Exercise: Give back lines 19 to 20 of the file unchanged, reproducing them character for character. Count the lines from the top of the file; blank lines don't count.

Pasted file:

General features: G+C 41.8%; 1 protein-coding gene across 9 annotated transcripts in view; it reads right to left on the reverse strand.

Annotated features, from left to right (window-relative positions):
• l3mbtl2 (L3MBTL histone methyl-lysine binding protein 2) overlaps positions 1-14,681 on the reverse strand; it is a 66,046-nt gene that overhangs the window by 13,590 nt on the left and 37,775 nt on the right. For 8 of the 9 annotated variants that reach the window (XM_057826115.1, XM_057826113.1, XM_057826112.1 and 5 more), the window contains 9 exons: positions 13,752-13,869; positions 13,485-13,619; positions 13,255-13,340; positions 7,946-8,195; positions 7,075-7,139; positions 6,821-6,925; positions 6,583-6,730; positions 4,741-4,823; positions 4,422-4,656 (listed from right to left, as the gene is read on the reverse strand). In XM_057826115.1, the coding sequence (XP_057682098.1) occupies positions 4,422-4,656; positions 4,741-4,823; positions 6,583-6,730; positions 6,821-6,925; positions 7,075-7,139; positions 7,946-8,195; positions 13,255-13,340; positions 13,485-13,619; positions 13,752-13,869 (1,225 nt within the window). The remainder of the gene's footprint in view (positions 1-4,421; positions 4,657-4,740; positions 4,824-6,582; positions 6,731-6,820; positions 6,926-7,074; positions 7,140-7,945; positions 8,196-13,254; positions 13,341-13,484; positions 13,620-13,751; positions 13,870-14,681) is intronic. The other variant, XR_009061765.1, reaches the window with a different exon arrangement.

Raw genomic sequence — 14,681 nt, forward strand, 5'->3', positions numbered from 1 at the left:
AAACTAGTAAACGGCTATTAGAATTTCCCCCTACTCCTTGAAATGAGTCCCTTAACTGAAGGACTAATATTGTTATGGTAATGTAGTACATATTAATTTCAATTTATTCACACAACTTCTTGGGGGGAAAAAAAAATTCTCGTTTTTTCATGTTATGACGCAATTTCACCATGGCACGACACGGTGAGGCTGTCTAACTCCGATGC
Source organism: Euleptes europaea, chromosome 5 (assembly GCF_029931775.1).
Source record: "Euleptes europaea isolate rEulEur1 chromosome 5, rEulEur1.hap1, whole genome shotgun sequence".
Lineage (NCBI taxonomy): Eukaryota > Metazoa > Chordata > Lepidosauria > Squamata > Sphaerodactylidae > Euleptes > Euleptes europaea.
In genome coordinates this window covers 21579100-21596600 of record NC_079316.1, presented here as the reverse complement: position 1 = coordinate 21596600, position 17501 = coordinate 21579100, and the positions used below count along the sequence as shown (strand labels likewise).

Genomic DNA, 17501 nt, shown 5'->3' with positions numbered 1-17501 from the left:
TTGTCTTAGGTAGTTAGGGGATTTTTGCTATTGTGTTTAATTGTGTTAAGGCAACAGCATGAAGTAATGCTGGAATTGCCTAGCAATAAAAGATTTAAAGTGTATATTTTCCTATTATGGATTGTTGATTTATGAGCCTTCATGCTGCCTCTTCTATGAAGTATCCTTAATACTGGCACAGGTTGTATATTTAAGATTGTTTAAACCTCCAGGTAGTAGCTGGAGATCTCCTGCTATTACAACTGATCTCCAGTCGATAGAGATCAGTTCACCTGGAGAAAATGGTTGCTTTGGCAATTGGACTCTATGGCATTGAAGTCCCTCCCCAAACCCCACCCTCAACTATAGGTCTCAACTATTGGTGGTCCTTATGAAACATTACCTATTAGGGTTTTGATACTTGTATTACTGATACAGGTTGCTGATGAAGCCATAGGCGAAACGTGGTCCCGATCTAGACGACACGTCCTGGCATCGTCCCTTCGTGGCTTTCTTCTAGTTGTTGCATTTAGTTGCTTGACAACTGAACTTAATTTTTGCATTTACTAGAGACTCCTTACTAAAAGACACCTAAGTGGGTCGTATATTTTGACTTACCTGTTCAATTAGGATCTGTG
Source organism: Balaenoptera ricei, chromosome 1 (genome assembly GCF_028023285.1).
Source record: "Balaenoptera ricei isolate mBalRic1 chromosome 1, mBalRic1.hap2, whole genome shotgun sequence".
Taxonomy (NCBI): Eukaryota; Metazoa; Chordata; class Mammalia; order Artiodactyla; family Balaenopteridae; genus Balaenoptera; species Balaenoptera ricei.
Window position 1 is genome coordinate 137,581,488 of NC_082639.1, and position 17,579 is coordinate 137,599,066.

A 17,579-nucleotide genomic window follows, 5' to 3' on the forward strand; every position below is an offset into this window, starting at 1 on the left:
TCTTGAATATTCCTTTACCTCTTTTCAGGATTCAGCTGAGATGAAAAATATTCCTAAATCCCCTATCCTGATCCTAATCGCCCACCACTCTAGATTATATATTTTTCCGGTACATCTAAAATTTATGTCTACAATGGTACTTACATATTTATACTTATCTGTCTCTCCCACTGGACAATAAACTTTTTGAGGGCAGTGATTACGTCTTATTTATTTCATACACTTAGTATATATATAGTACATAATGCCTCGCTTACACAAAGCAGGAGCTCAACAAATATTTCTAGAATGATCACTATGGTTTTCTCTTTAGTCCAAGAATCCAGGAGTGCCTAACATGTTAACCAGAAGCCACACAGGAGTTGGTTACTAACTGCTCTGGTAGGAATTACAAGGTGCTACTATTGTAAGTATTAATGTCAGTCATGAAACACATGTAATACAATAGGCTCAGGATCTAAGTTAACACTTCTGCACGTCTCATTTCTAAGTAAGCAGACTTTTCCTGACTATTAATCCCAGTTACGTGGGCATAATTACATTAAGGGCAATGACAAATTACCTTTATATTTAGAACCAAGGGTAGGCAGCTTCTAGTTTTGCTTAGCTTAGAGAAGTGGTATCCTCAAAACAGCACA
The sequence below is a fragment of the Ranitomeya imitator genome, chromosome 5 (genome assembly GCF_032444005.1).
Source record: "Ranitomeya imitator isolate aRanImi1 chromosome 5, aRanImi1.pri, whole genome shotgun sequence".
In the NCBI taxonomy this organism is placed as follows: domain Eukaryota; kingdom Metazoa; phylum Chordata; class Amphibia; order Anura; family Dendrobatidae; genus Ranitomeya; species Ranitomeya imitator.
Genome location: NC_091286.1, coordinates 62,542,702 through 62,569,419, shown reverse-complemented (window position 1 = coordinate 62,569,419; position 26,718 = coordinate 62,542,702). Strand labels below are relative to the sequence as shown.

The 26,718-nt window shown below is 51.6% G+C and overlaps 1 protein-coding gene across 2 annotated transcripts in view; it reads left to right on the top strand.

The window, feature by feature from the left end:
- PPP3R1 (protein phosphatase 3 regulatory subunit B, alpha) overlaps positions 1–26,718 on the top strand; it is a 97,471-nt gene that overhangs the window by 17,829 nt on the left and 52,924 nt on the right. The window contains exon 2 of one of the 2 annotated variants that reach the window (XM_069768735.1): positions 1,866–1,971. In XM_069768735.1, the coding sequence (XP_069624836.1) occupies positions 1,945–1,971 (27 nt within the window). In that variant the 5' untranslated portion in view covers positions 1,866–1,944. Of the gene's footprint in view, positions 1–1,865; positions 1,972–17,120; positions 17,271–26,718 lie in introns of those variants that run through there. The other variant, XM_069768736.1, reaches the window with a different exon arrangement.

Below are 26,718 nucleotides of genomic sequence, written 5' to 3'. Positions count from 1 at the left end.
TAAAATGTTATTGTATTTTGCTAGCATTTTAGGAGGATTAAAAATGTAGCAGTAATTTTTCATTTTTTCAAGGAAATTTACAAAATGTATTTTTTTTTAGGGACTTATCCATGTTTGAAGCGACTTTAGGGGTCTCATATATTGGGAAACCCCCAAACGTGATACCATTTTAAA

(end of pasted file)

Source record: "Ranitomeya imitator isolate aRanImi1 chromosome 5, aRanImi1.pri, whole genome shotgun sequence".
In the NCBI taxonomy this organism is placed as follows: domain Eukaryota; kingdom Metazoa; phylum Chordata; class Amphibia; order Anura; family Dendrobatidae; genus Ranitomeya; species Ranitomeya imitator.